An analysis of population-adjusted chlamydia infection statistics in Hawaii reveals that the state ranks at number 32, which isn’t too concerning. But the fact that this rate is twice as high as the rate in West Virginia that has the lowest rate of chlamydial infections. The current rate of infections in Hawaii is 479 cases/100,000, while in 2012, it was 455.5 and reached its peak in 2015 with 494 cases per 100,000.
Gonorrhea rates in Hawaii also keep fluctuating, but currently, the rates are low enough to keep the state at number 42 among the 50 US states. Hawaii is one of the 9 US states where the gonorrhea infection rate is less than 100/100,000 people.
Still, it is three times lower than gonorrhea rates in Mississippi, which as per the latest statistics, is the national leader in this context, but roughly three times higher than Vermont. Vermont has the lowest gonorrhea infection rates in the US. Between 2016 and 2017, Hawaii noticed a reduction in gonorrhea rates, but since 2012, there has been an over 60% increase in infection rates. In 2017 the gonorrhea infection rate was 95 cases/100,000 per people whereas, in 2012, this rate was 58.5 cases, and in 2016, it was 102 cases/100,000 people in Hawaii.
The rate of primary/secondary syphilis infection rate in Hawaii is high enough to keep the state in the top 25 US states, but it is still far behind Nevada, the national leader in this regard. Hawaii recorded over 6 cases/100,000 in 2017 but compared to 2012 when the state had reported 1.7 cases/100,000, this is alarming. The number of primary/secondary syphilis infections reached its peak in 2016 with 7.8 cases/100,000. This means, over 288% rise in primary/secondary syphilis infection is noticed in Hawaii between 2012 and 2017.
The city of Honolulu accounted for the highest number of cases in the state in all common STDs. Out of four, at least three cases were reported in Honolulu. At the same time, it accounted for nine out of ten cases of gonorrhea, and three-quarters of syphilis cases in Hawaii occurred in Honolulu.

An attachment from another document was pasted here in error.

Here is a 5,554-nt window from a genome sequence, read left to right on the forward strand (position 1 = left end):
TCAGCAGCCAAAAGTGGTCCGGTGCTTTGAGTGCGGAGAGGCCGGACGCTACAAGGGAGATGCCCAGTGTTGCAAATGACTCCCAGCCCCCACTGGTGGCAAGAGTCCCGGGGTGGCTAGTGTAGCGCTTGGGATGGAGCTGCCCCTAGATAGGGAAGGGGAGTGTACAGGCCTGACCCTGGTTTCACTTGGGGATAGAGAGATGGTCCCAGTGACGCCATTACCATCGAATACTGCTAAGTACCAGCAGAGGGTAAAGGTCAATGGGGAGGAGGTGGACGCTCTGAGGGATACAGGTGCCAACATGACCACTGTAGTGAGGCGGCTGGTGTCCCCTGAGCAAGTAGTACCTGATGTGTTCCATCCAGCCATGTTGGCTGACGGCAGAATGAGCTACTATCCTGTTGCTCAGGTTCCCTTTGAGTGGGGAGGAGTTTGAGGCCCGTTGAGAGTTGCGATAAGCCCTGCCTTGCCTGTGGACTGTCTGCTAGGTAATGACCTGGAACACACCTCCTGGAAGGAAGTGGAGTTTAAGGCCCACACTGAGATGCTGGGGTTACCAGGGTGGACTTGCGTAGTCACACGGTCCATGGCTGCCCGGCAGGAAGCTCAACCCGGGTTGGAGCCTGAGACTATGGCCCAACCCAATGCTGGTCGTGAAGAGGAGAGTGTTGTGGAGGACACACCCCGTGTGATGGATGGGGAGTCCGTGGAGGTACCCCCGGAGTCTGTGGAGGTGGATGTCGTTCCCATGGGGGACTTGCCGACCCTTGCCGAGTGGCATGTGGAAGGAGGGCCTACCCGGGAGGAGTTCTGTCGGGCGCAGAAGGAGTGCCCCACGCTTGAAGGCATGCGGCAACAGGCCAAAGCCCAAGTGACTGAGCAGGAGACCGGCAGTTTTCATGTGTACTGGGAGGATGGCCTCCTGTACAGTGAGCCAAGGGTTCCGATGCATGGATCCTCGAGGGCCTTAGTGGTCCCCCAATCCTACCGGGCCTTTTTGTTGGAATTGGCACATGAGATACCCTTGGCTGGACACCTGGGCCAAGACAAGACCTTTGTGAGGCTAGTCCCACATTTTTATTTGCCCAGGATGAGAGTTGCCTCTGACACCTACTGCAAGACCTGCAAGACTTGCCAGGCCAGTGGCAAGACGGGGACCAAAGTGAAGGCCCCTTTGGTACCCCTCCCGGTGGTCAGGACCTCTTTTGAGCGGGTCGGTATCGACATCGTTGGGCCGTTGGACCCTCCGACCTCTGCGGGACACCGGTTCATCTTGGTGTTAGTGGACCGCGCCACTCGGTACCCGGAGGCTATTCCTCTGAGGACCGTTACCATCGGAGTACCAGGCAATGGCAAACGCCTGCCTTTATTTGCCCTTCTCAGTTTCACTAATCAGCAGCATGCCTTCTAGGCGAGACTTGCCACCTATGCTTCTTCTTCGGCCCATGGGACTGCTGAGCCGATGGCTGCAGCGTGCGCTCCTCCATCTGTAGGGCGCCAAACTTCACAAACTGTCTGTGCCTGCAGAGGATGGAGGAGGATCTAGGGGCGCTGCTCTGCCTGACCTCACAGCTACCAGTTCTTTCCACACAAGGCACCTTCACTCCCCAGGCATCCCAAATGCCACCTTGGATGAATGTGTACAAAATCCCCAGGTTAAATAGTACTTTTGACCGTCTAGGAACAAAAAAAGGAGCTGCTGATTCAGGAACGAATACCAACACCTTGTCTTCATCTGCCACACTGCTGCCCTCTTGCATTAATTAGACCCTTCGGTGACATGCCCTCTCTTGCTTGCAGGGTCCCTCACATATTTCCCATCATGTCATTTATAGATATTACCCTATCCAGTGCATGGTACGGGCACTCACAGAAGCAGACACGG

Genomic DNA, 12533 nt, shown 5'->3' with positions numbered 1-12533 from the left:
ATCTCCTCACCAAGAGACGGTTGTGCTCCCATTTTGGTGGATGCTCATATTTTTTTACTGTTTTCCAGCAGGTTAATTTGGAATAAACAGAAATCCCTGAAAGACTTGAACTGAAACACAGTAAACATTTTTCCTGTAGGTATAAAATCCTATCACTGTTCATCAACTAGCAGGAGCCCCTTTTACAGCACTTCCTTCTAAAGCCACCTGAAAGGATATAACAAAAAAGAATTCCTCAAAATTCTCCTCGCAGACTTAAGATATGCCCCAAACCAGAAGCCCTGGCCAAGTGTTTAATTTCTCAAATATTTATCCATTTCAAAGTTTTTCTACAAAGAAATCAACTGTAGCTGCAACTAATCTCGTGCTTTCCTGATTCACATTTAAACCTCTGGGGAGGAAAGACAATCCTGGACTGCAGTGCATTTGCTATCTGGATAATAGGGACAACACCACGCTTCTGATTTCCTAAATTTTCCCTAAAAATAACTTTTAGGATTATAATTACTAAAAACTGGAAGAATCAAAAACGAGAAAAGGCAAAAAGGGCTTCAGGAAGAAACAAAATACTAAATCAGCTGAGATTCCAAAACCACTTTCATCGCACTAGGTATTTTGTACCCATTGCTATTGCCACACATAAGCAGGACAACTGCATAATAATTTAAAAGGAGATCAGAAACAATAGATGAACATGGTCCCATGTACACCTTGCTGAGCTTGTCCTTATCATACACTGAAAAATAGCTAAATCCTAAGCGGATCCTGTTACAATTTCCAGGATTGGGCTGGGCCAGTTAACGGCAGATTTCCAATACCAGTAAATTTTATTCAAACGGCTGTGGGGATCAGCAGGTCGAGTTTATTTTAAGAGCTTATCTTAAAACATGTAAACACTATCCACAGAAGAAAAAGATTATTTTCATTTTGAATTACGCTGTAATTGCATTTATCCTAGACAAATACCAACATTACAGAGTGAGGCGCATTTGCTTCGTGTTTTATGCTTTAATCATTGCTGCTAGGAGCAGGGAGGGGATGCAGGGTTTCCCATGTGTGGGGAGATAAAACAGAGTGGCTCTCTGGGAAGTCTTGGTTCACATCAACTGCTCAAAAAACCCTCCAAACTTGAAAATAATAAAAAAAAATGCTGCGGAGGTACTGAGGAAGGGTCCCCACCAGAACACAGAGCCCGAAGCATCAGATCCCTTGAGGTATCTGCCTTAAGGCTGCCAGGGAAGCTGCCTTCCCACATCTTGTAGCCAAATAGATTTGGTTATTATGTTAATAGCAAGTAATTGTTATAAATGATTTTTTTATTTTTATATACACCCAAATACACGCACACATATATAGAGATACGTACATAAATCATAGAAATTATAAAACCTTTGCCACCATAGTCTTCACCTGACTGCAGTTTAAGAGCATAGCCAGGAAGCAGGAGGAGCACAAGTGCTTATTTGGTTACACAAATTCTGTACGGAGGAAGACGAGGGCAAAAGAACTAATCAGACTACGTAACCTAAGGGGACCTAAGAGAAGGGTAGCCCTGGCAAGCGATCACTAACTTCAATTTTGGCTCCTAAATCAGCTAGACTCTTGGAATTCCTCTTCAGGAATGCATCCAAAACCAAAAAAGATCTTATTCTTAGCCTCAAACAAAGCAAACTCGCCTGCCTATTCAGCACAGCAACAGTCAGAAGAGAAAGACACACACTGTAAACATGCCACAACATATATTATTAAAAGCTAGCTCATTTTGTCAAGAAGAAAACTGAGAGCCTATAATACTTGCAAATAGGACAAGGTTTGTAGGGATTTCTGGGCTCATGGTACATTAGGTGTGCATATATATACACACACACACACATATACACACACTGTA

In 2018, the number of reported chlamydia cases among NHOPI (Native Hawaiian and other Pacific Islander) was 700.8 cases/100,000 population. The overall rate of chlamydia infections among NHOPI was 3.3 times higher than the rate among Whites and at least 5.3 times more among Asians.
The rate of gonorrhea cases among NHOPI was 181.4 cases/100,000. It was 2.6 times higher in Whites. The disparity was evident in NHOPI females, who reportedly had 2.6 times higher gonorrhea cases than White females. NHOPI males had 2.5 times higher rates of gonorrhea infections than White males. This disparity was higher in the Midwest region compared to the South, West, and Northeast.
The primary/secondary syphilis cases among NHOPI during 2018 were 2.7 times higher than the rate of Whites with 16 cases and 6 cases per 100,000 people, respectively. The disparity was higher in NHOPI males as they reported 2.8 times more cases than White males, and NHOPI females had 1.9 times more cases than White females.
Most federally qualified health centers in Hawaii are Title X sites, which receive federal grant funding for confidentially testing and treating STIs. However, these clinics have limited operational hours, and they quickly reach their full capacity. Another issue is that they cannot offer this service for free. In the state of Hawaii, the out-of-pocket costs for a screening or diagnostic test vary a lot, and it doesn’t also include treatment costs, which could be several hundred dollars. So, the point to be noted here is that the government of Hawaii has to work towards making STDs testing and treatment more accessible and affordable for people.
CDC offers funding to the state health department to reduce STDs rates through scientifically proven prevention and control measures. The focus is on providing scalable, high-impact, sustainable, and cost-effective services.
Honolulu Health Center offers a range of STDs testing and treatment services, including the three common STDs and other STIs such as bacterial vaginosis, genital warts, HIV, trichomoniasis, and herpes.
Planned Parenthood is also quite active in the state. it offers STIs testing/treatment at all of its branches across Hawaii. However, since 2020, it is not providing free testing services because the organization recently decided to opt-out of receiving federal funding.
There’s a specialized STI/HIV Clinic associated with the Department of Health’s Diamond Head Health Center. It also handles up to 5,000 patient visits annually. But the problem with Hawaii is that overall state approaches have been lackluster, and the outdated sex education curricula further aggravate it. Although students can get awareness about STIs, they will not understand how the infection could be spread and transmitted to their partners. The curriculum mostly focuses on the extreme representation of STDs and uses scare tactics to desensitize students. While an ideal sex-ed curriculum should cover pregnancy prevention and STI prevention simultaneously and offer a realistic representation of STIs.